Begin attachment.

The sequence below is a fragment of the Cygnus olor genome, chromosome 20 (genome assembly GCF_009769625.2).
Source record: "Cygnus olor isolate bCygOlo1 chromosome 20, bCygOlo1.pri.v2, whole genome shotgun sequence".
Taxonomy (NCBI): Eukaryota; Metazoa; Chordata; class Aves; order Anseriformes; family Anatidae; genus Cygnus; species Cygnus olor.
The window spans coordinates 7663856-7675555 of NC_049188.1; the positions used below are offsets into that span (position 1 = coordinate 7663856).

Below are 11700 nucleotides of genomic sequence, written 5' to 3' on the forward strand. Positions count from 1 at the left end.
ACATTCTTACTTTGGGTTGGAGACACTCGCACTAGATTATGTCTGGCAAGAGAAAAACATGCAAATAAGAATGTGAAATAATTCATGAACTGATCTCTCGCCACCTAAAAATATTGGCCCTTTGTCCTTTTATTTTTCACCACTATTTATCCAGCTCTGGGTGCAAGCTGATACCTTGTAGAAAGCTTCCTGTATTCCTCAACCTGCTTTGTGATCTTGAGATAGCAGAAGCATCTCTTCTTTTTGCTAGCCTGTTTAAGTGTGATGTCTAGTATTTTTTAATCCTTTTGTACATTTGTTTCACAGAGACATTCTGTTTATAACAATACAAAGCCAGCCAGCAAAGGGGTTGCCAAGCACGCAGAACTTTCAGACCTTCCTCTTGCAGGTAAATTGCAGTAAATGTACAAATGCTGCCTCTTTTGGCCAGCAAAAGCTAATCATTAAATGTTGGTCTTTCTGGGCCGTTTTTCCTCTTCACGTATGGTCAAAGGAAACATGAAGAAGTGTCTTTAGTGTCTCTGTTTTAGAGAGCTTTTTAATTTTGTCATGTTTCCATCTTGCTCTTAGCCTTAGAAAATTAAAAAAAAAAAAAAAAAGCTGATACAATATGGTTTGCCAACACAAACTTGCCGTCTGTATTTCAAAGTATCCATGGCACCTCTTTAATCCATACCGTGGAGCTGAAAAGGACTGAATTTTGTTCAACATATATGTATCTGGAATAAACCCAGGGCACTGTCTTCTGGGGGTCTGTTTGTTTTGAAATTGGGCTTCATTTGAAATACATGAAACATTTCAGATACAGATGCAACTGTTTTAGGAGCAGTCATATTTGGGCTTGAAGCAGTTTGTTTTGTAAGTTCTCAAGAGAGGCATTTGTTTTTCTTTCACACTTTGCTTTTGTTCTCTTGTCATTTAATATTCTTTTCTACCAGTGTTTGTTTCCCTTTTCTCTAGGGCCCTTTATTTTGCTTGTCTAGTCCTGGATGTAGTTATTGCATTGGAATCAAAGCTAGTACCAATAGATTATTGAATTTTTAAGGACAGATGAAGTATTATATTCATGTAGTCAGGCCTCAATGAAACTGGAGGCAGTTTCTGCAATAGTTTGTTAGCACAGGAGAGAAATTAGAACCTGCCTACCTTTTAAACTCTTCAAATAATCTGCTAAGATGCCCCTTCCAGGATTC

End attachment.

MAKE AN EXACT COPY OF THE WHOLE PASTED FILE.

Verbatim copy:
The sequence below is a fragment of the Cygnus olor genome, chromosome 20 (genome assembly GCF_009769625.2).
Source record: "Cygnus olor isolate bCygOlo1 chromosome 20, bCygOlo1.pri.v2, whole genome shotgun sequence".
Taxonomy (NCBI): Eukaryota; Metazoa; Chordata; class Aves; order Anseriformes; family Anatidae; genus Cygnus; species Cygnus olor.
The window spans coordinates 7663856-7675555 of NC_049188.1; the positions used below are offsets into that span (position 1 = coordinate 7663856).

Below are 11700 nucleotides of genomic sequence, written 5' to 3' on the forward strand. Positions count from 1 at the left end.
ACATTCTTACTTTGGGTTGGAGACACTCGCACTAGATTATGTCTGGCAAGAGAAAAACATGCAAATAAGAATGTGAAATAATTCATGAACTGATCTCTCGCCACCTAAAAATATTGGCCCTTTGTCCTTTTATTTTTCACCACTATTTATCCAGCTCTGGGTGCAAGCTGATACCTTGTAGAAAGCTTCCTGTATTCCTCAACCTGCTTTGTGATCTTGAGATAGCAGAAGCATCTCTTCTTTTTGCTAGCCTGTTTAAGTGTGATGTCTAGTATTTTTTAATCCTTTTGTACATTTGTTTCACAGAGACATTCTGTTTATAACAATACAAAGCCAGCCAGCAAAGGGGTTGCCAAGCACGCAGAACTTTCAGACCTTCCTCTTGCAGGTAAATTGCAGTAAATGTACAAATGCTGCCTCTTTTGGCCAGCAAAAGCTAATCATTAAATGTTGGTCTTTCTGGGCCGTTTTTCCTCTTCACGTATGGTCAAAGGAAACATGAAGAAGTGTCTTTAGTGTCTCTGTTTTAGAGAGCTTTTTAATTTTGTCATGTTTCCATCTTGCTCTTAGCCTTAGAAAATTAAAAAAAAAAAAAAAAAGCTGATACAATATGGTTTGCCAACACAAACTTGCCGTCTGTATTTCAAAGTATCCATGGCACCTCTTTAATCCATACCGTGGAGCTGAAAAGGACTGAATTTTGTTCAACATATATGTATCTGGAATAAACCCAGGGCACTGTCTTCTGGGGGTCTGTTTGTTTTGAAATTGGGCTTCATTTGAAATACATGAAACATTTCAGATACAGATGCAACTGTTTTAGGAGCAGTCATATTTGGGCTTGAAGCAGTTTGTTTTGTAAGTTCTCAAGAGAGGCATTTGTTTTTCTTTCACACTTTGCTTTTGTTCTCTTGTCATTTAATATTCTTTTCTACCAGTGTTTGTTTCCCTTTTCTCTAGGGCCCTTTATTTTGCTTGTCTAGTCCTGGATGTAGTTATTGCATTGGAATCAAAGCTAGTACCAATAGATTATTGAATTTTTAAGGACAGATGAAGTATTATATTCATGTAGTCAGGCCTCAATGAAACTGGAGGCAGTTTCTGCAATAGTTTGTTAGCACAGGAGAGAAATTAGAACCTGCCTACCTTTTAAACTCTTCAAATAATCTGCTAAGATGCCCCTTCCAGGATTC